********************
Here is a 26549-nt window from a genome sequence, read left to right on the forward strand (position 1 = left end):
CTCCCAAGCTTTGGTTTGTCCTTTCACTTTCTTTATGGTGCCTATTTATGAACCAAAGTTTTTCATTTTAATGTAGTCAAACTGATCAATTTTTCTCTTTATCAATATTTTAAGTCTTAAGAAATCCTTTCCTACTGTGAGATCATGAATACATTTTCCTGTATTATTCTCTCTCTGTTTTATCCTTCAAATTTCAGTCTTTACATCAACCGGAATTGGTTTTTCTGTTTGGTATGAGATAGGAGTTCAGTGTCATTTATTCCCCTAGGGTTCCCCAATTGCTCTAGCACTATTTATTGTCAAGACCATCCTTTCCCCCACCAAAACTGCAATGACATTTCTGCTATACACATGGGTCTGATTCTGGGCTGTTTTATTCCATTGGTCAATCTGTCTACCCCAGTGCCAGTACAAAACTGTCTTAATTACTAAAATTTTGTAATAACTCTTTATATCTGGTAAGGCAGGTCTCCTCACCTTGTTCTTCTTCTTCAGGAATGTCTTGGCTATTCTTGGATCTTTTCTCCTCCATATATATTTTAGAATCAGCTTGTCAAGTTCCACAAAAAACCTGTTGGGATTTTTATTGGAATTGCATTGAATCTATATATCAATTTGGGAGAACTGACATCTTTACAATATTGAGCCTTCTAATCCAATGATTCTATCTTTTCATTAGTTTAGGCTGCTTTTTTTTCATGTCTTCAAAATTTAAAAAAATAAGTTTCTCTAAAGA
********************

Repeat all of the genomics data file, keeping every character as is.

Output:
Here is a 26549-nt window from a genome sequence, read left to right on the forward strand (position 1 = left end):
CTCCCAAGCTTTGGTTTGTCCTTTCACTTTCTTTATGGTGCCTATTTATGAACCAAAGTTTTTCATTTTAATGTAGTCAAACTGATCAATTTTTCTCTTTATCAATATTTTAAGTCTTAAGAAATCCTTTCCTACTGTGAGATCATGAATACATTTTCCTGTATTATTCTCTCTCTGTTTTATCCTTCAAATTTCAGTCTTTACATCAACCGGAATTGGTTTTTCTGTTTGGTATGAGATAGGAGTTCAGTGTCATTTATTCCCCTAGGGTTCCCCAATTGCTCTAGCACTATTTATTGTCAAGACCATCCTTTCCCCCACCAAAACTGCAATGACATTTCTGCTATACACATGGGTCTGATTCTGGGCTGTTTTATTCCATTGGTCAATCTGTCTACCCCAGTGCCAGTACAAAACTGTCTTAATTACTAAAATTTTGTAATAACTCTTTATATCTGGTAAGGCAGGTCTCCTCACCTTGTTCTTCTTCTTCAGGAATGTCTTGGCTATTCTTGGATCTTTTCTCCTCCATATATATTTTAGAATCAGCTTGTCAAGTTCCACAAAAAACCTGTTGGGATTTTTATTGGAATTGCATTGAATCTATATATCAATTTGGGAGAACTGACATCTTTACAATATTGAGCCTTCTAATCCAATGATTCTATCTTTTCATTAGTTTAGGCTGCTTTTTTTTCATGTCTTCAAAATTTAAAAAAATAAGTTTCTCTAAAGA